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2023-03-30| R&D

Latest Study on Neuronal Gene Expression May Shed Light on the Memory Formation Process

by Richard Chau
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Researchers from the University of California, Davis (UC Davis) School of Medicine have recently identified an intricate molecular process involving gene expression in the neurons of a mouse brain. This process appears to play a crucial role in how the brain forms memories.

Published in the March 28 issue of Science Signaling, the findings from this study show that an enzyme called phosphodiesterase 4D5 (PDE4D5) is essential for controlling gene expression necessary for memory consolidation.

Related article: Human “Mini-Brains” Transplantation Shows a Way to Cure Blindness 

Importance of the Adrenergic System on Memory

This recent mouse study focuses on the central adrenergic system of the brain. The system is a neural and endocrine circuit that uses epinephrine (adrenaline) and/or norepinephrine (noradrenaline) as neurotransmitters. It controls an individual’s ability to pay attention, which is essential in learning and memory. Prior research has shown the association between alterations in the central adrenergic system and depression and memory loss, including those suffered by patients with senile dementia.

In particular, the team investigated beta-2 adrenergic receptors (β2AR), which are present in various cell types throughout the body. They are also present in nerve cells in the hippocampal region of the brain. Researchers demonstrate that activation of these receptors can stimulate the hippocampal neuron nucleus to export the enzyme PDE4D5, a member of the PDE4 (phosphodiesterase-4) enzyme family which degrades the second messenger cyclic AMP (cAMP), thereby supporting nuclear cAMP signaling and memory consolidation. In fact, previous studies have identified PDE4D5 as having a role in promoting learning and memory.

Gene Expression May Hold the Key to Memory Consolidation

According to Dr. Yang K. Xiang, Associate Professor of the Department of Pharmacology at UC Davis School of Medicine and the senior author of the paper, gene expression lays the material foundation for the brain to form and consolidate memory. In this study, Prof. Xiang’s team found that the phosphorylation of β2AR, which is done by an enzyme called G-protein receptor kinase (GRK), appears to be a key step in stimulating the memory-related gene expression which results in the nuclear export of PDE4D5.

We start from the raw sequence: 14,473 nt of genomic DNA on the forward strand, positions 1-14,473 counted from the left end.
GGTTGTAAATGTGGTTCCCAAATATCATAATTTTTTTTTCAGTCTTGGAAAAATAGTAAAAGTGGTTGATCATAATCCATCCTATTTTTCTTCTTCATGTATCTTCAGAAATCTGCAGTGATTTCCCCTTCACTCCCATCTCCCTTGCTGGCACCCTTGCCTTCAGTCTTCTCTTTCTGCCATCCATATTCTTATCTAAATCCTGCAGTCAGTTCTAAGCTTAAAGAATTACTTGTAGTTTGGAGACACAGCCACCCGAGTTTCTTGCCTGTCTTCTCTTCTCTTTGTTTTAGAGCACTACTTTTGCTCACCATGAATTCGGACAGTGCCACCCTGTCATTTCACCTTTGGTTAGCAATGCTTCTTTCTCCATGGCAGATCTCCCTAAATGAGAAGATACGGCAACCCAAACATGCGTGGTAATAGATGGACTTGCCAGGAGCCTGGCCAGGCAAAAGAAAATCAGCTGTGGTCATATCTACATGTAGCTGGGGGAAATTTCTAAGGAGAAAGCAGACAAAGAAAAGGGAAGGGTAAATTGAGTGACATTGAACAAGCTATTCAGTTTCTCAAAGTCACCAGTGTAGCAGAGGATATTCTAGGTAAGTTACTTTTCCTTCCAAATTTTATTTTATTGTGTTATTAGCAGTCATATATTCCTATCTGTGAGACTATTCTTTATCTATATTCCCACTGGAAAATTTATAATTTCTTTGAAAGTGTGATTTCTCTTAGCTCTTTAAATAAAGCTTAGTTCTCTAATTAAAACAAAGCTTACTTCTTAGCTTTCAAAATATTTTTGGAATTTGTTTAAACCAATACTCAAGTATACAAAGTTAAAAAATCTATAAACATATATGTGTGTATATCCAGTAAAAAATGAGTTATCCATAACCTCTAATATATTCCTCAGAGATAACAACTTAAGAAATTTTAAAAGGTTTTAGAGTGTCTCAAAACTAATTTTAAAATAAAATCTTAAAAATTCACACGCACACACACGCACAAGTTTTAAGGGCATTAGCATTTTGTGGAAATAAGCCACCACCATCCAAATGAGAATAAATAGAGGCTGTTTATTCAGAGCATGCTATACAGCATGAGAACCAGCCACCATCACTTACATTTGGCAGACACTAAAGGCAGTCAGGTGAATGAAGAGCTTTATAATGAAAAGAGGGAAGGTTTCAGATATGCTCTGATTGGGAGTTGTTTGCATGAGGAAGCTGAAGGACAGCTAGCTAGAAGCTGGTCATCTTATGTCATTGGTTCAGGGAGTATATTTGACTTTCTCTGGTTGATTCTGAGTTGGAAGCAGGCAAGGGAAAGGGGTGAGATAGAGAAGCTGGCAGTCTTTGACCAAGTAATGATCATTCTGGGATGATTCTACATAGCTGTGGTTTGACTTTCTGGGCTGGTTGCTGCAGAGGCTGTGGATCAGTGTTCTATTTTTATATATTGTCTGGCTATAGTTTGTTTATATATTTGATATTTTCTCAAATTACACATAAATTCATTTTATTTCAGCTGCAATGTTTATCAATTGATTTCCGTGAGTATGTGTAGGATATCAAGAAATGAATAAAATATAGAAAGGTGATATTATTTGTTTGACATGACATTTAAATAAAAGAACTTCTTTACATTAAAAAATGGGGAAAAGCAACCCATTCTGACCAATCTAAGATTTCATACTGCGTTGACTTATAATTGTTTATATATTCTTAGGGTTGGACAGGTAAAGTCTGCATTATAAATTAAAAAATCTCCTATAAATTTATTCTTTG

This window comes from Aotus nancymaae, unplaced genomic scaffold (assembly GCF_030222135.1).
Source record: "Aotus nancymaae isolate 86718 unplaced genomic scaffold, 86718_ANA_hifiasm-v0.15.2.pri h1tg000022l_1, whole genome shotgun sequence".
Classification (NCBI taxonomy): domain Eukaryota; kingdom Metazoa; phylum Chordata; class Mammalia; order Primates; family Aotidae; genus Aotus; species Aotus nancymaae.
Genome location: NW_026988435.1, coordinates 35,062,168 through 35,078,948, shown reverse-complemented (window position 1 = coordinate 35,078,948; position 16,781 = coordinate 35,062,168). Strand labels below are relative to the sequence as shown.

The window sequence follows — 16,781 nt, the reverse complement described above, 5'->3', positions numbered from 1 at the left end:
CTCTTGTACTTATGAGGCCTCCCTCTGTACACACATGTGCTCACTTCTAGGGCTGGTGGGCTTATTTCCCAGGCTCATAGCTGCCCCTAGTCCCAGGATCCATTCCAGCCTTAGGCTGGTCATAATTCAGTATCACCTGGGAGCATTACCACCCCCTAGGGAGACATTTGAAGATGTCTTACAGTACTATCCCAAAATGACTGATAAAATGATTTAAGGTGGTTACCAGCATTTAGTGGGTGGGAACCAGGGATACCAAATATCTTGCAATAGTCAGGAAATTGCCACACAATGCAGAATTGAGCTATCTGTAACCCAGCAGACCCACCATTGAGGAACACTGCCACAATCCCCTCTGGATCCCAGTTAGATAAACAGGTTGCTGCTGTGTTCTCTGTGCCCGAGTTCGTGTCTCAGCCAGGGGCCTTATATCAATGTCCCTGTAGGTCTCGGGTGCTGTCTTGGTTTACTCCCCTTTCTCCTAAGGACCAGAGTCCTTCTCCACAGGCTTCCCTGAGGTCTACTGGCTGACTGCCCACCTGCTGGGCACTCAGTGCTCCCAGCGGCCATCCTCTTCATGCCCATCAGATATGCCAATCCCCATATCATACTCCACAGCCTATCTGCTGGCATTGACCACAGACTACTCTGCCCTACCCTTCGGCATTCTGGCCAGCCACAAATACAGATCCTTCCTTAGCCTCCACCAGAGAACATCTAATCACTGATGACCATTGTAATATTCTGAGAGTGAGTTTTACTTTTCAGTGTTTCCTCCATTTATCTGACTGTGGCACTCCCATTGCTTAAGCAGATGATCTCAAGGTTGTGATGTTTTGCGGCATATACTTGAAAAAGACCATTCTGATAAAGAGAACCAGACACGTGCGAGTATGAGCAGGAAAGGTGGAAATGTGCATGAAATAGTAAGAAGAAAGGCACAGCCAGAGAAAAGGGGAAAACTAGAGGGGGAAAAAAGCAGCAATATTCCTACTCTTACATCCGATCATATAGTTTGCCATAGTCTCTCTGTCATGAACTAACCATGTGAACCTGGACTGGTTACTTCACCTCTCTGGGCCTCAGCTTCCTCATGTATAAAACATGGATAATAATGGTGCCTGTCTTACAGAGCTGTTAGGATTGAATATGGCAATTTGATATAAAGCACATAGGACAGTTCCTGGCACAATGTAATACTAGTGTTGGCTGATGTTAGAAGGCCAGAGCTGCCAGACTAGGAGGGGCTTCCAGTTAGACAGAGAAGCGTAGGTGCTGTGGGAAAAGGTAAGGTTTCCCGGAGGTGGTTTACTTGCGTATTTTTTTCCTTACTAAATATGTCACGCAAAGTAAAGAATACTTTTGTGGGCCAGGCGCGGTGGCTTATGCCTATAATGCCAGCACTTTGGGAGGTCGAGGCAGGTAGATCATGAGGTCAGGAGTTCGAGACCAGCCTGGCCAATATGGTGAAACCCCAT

The researchers used genetically engineered mice to test whether phosphorylation of the β2AR by GRK would be necessary for gene expression, hence the export of the PDE4D5 enzyme. These mice expressed a form of the β2AR that could not be phosphorylated by GRK, meaning that their neurons were unable to follow the normal cAMP signaling pathway when the receptors were activated. Research findings revealed that these genetically modified mice suffered from deficits of memory related to space and location. 

Then the researchers administered roflumilast to these mice. The drug is a long-acting PDE4 inhibitor which works similarly to the PDE4D5 enzyme in the original cAMP signaling pathway. Then they found that direct PDE4 inhibition rescued β2AR-induced nuclear cAMP signaling and ameliorated memory deficits in mice.

Can PDE Inhibitor Save Alzheimer’s Patients From Memory Loss?

In fact, the disruption of the memory-related cell signaling pathway mentioned in this study also occurs during the early stages of Alzheimer’s disease. Besides, apart from mitigating memory deficiency in mice, the use of PDE inhibitors for patients with Alzheimer’s disease is currently under investigation. 

One example is Sildenafil (Viagra), a PDE5 inhibitor. An NIH-funded study in 2021 revealed that Viagra was associated with a reduced risk of Alzheimer’s disease. However, another study published in the journal Brain Communications in October 2022 showed the exact opposite, stating that Viagra and Cialis (Tadalafil, another PDE5 inhibitor) had no association with reduced risk of Alzheimer’s disease.

According to Prof. Xiang, this study highlights the possibility that PDE inhibitors may be useful for saving Alzheimer’s patients from memory loss. “We need to understand what is causing impairment in diseases like Alzheimer’s so we can find interventions that allow patients to regain ability or slow down the disease progression,” said Prof. Xiang.

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